Deciding to Pioneer: “Our role is to walk the path of service with our friends”

By Sonya Appadoo

Our desire to homefront pioneer was first sparked when we studied the 29 Dec. 2015 message from the Universal House of Justice with a group of friends in London, Ont., soon after it was released. Helping to raise “the number of clusters where a programme of growth has become intensive to 5,000 by Ridván 2021” appealed to us as a “truly formidable”[1] objective and we knew we wanted to contribute to it as a family. This Plan also presented a rather unique opportunity to serve from a historical perspective: it not only is the “last in a series of consecutive Five Year Plans,” as the Universal House of Justice mentions in the Ridván 2016 message, but its outcome “has the potential to be profoundly significant, even epoch making.” Through the guidance of the Universal House of Justice, we learned that

“Efforts to stimulate activity in a cluster…are greatly enhanced if one or more individuals to settle there as homefront pioneers, concentrating their attention on part of a village or even a single street where there is heightened receptivity.”[2] This settled it. Homefront pioneering would be our next teaching act.

It became very clear from the outset that the “herculean labour”[3] required of us, at least initially, was coming to understand all the implications of settling in a new town, relocating our business and finding a high school for our teenage son. We knew our lives would be unsettled, and we had no illusions about the “concerted effort”[4] that would be required in terms of helping to advance a cluster to the second milestone. We felt that – after residing in clusters which had attained and sustained an intensive programme of growth – our experience, the things we have learned and the capacities we developed could be useful in a cluster that had yet to reach the second milestone. But where could we go?

We received the Bahá’í Council of Ontario’s call for homefront pioneers in the province a few months later and learned of a cluster near Ottawa called Cornwall. We knew nothing about this place except that it was a goal cluster, but found it confirming that moving there would also bring us closer to Montreal, where our older son and his family reside. We immediately contacted the Council’s secretary and informed her of our intention to pioneer to Cornwall. The encouraging response from the Council and their guidance to consult with the Auxiliary Board member set everything in motion. We were quickly engaged in a consultative process with the Auxiliary Board member, and we set out to meet him and a devoted Bahá’í couple in Cornwall – themselves pioneers in a previous Plan – for a consultation to initiate steps for our settlement as homefront pioneers. With the institutions setting the direction, it was now a question of how quickly we could move to our pioneering post. Here again the guidance of the Universal House of Justice proved priceless: “By concentrating on the advance that must be made in a cluster in an initial period—for instance, in the six cycles occurring before the first of the bicentennial anniversaries—the friends will do much to bring their goal for the full five years within reach.”[5] It became abundantly clear to us that the move should happen within the six cycles leading to the first bicentenary celebration, and the sooner the better.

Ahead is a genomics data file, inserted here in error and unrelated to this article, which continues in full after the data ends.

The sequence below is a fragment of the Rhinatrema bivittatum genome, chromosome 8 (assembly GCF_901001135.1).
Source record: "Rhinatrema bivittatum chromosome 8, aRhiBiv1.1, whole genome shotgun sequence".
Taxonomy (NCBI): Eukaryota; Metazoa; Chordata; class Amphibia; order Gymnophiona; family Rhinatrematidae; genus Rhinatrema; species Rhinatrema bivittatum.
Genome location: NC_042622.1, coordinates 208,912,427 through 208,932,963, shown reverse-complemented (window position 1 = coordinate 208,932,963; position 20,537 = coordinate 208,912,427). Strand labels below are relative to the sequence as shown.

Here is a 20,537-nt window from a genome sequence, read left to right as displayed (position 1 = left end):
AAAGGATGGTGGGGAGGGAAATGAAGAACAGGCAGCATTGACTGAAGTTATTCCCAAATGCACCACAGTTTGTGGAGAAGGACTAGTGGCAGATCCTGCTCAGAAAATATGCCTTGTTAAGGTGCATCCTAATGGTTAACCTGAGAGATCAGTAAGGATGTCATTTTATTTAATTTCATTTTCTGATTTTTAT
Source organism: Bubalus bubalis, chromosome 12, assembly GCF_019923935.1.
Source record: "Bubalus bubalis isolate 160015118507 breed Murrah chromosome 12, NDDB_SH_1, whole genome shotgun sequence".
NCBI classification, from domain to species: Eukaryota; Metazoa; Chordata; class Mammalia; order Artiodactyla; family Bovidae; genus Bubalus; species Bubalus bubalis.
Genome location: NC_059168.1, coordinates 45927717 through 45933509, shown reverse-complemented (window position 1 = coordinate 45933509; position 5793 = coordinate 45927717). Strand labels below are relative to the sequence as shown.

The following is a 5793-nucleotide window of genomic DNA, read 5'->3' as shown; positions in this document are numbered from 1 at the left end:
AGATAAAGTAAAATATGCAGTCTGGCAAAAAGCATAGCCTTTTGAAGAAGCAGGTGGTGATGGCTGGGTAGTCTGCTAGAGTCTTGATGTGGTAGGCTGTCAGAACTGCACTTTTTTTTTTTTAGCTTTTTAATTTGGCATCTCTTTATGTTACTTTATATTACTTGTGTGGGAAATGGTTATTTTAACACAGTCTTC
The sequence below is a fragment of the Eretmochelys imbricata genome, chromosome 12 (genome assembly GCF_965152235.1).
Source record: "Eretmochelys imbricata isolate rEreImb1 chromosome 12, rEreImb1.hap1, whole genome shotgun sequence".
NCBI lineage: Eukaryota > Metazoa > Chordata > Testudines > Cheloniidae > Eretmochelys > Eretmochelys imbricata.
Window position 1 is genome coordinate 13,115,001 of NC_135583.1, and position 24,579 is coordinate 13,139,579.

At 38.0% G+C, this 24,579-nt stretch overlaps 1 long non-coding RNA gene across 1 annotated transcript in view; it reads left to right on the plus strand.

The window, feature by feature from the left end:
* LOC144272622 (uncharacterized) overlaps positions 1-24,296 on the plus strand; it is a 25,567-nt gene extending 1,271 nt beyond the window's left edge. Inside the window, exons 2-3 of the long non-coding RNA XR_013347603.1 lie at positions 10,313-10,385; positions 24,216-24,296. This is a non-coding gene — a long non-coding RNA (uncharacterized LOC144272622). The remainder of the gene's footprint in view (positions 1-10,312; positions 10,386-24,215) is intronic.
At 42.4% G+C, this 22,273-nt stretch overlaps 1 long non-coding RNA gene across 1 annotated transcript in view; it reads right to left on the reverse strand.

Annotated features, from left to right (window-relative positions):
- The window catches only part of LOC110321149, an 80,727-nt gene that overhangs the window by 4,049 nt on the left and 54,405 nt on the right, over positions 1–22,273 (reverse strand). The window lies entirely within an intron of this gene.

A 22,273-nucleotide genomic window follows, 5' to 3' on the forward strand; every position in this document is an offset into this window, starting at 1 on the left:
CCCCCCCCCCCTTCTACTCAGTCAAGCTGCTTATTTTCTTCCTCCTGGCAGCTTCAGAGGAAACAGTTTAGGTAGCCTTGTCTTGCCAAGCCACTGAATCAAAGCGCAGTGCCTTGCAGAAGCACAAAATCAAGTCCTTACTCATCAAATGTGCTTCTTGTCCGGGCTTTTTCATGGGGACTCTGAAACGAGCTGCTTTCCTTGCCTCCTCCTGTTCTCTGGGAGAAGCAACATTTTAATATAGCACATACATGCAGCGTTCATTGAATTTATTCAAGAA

Our teenage son, who had been given the choice to continue his education in London or to come to Cornwall, pleasantly surprised us when he said he had decided to join us as a pioneer, leaving his many friends behind. This was welcome news and confirmation as the cluster needed youth of his age to animate a junior youth program. We decided he would complete Grade 11 in London and join us in June 2017.